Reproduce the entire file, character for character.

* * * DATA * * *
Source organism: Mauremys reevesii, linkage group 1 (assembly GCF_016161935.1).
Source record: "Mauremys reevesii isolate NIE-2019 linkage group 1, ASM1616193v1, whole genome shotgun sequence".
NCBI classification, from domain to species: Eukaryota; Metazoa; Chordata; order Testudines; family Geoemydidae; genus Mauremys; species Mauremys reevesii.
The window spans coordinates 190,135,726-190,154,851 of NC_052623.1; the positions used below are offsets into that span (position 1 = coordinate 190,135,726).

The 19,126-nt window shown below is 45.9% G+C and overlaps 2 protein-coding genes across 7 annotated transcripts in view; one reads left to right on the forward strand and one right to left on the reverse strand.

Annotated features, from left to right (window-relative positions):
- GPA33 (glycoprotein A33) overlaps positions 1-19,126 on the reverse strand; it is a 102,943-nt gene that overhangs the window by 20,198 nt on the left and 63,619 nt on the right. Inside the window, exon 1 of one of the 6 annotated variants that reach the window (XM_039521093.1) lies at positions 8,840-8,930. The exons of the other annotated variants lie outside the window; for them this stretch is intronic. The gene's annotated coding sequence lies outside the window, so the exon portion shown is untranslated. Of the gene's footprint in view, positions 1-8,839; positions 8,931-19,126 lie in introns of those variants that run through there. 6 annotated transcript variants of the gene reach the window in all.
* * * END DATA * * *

Source organism: Mauremys reevesii, linkage group 1 (assembly GCF_016161935.1).
Source record: "Mauremys reevesii isolate NIE-2019 linkage group 1, ASM1616193v1, whole genome shotgun sequence".
NCBI classification, from domain to species: Eukaryota; Metazoa; Chordata; order Testudines; family Geoemydidae; genus Mauremys; species Mauremys reevesii.
The window spans coordinates 190,135,726-190,154,851 of NC_052623.1; the positions used below are offsets into that span (position 1 = coordinate 190,135,726).

The 19,126-nt window shown below is 45.9% G+C and overlaps 2 protein-coding genes across 7 annotated transcripts in view; one reads left to right on the forward strand and one right to left on the reverse strand.

Annotated features, from left to right (window-relative positions):
- GPA33 (glycoprotein A33) overlaps positions 1-19,126 on the reverse strand; it is a 102,943-nt gene that overhangs the window by 20,198 nt on the left and 63,619 nt on the right. Inside the window, exon 1 of one of the 6 annotated variants that reach the window (XM_039521093.1) lies at positions 8,840-8,930. The exons of the other annotated variants lie outside the window; for them this stretch is intronic. The gene's annotated coding sequence lies outside the window, so the exon portion shown is untranslated. Of the gene's footprint in view, positions 1-8,839; positions 8,931-19,126 lie in introns of those variants that run through there. 6 annotated transcript variants of the gene reach the window in all.